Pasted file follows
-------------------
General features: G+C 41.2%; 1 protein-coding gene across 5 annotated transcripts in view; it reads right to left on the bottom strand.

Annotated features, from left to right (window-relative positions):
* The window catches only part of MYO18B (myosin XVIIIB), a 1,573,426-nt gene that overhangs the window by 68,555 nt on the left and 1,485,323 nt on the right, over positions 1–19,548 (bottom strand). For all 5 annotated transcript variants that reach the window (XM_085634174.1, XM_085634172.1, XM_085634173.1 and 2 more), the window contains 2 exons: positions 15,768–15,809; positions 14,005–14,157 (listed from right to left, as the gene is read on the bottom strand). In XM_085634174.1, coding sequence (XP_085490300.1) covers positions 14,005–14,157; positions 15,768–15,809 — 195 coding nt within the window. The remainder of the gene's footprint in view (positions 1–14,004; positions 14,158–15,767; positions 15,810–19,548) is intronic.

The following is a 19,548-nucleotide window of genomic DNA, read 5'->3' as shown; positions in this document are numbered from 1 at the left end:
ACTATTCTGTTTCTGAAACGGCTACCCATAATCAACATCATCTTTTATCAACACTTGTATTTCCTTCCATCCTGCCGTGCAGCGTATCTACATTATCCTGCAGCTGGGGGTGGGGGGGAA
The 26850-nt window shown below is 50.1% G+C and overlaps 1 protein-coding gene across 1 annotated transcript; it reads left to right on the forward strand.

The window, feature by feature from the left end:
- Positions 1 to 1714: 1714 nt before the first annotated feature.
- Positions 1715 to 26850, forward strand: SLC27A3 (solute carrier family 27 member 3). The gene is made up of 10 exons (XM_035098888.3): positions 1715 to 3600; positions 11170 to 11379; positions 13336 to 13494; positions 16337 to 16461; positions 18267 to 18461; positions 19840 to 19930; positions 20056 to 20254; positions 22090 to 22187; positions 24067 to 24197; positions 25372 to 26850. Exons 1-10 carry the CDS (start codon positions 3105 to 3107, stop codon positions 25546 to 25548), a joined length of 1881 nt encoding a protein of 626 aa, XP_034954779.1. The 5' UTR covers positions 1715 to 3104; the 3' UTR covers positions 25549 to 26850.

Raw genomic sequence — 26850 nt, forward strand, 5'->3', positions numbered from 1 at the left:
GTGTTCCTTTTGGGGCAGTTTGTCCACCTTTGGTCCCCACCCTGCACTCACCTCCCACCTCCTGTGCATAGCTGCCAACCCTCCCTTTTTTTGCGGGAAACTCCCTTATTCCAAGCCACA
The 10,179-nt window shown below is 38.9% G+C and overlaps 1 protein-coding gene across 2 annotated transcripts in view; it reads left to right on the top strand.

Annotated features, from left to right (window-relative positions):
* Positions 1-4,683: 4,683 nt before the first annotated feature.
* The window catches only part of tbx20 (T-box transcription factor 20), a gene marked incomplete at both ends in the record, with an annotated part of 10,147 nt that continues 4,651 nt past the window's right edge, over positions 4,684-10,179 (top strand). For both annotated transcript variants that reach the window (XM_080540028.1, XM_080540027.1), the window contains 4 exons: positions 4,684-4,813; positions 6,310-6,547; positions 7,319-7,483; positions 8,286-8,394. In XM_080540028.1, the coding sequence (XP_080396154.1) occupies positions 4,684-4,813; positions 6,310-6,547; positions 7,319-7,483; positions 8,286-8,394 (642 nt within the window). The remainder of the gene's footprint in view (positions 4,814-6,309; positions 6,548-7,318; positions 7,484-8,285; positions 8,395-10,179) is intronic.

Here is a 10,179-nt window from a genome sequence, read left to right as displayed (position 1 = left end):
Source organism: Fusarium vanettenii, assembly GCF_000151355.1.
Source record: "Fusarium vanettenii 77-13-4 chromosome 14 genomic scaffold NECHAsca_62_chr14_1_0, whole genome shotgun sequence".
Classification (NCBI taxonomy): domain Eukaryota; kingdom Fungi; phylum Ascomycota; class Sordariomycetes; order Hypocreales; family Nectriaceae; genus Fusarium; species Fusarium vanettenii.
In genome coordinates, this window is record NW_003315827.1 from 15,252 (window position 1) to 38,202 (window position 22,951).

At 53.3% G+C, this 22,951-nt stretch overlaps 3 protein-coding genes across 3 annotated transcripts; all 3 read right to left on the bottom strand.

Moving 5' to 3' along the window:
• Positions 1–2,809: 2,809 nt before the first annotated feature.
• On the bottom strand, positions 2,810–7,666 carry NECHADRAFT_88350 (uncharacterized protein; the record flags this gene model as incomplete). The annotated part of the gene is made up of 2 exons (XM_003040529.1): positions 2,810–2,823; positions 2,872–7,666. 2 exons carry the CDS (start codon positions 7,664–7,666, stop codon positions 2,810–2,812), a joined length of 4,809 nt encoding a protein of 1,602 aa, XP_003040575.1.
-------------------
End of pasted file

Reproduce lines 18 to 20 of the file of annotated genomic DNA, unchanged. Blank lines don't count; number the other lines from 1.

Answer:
Source record: "Fusarium vanettenii 77-13-4 chromosome 14 genomic scaffold NECHAsca_62_chr14_1_0, whole genome shotgun sequence".
Classification (NCBI taxonomy): domain Eukaryota; kingdom Fungi; phylum Ascomycota; class Sordariomycetes; order Hypocreales; family Nectriaceae; genus Fusarium; species Fusarium vanettenii.
In genome coordinates, this window is record NW_003315827.1 from 15,252 (window position 1) to 38,202 (window position 22,951).